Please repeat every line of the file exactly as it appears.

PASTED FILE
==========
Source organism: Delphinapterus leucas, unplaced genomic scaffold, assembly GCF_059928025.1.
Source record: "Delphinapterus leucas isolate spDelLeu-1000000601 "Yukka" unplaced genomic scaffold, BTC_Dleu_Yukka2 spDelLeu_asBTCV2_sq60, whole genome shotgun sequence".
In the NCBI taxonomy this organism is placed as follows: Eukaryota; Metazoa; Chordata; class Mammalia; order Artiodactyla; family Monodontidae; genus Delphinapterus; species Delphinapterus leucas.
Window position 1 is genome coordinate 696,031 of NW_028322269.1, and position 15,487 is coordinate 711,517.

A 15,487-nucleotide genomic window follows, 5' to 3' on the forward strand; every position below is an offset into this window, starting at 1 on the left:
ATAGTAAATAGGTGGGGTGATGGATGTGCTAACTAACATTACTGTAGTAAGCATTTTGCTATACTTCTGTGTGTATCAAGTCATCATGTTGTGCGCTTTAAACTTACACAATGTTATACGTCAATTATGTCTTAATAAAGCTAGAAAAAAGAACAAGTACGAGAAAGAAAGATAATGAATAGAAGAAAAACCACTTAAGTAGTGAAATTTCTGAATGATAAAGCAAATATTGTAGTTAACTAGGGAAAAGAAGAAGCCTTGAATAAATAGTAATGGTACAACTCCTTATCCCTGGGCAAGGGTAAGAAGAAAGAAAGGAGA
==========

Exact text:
Source organism: Delphinapterus leucas, unplaced genomic scaffold, assembly GCF_059928025.1.
Source record: "Delphinapterus leucas isolate spDelLeu-1000000601 "Yukka" unplaced genomic scaffold, BTC_Dleu_Yukka2 spDelLeu_asBTCV2_sq60, whole genome shotgun sequence".
In the NCBI taxonomy this organism is placed as follows: Eukaryota; Metazoa; Chordata; class Mammalia; order Artiodactyla; family Monodontidae; genus Delphinapterus; species Delphinapterus leucas.
Window position 1 is genome coordinate 696,031 of NW_028322269.1, and position 15,487 is coordinate 711,517.

A 15,487-nucleotide genomic window follows, 5' to 3' on the forward strand; every position below is an offset into this window, starting at 1 on the left:
ATAGTAAATAGGTGGGGTGATGGATGTGCTAACTAACATTACTGTAGTAAGCATTTTGCTATACTTCTGTGTGTATCAAGTCATCATGTTGTGCGCTTTAAACTTACACAATGTTATACGTCAATTATGTCTTAATAAAGCTAGAAAAAAGAACAAGTACGAGAAAGAAAGATAATGAATAGAAGAAAAACCACTTAAGTAGTGAAATTTCTGAATGATAAAGCAAATATTGTAGTTAACTAGGGAAAAGAAGAAGCCTTGAATAAATAGTAATGGTACAACTCCTTATCCCTGGGCAAGGGTAAGAAGAAAGAAAGGAGA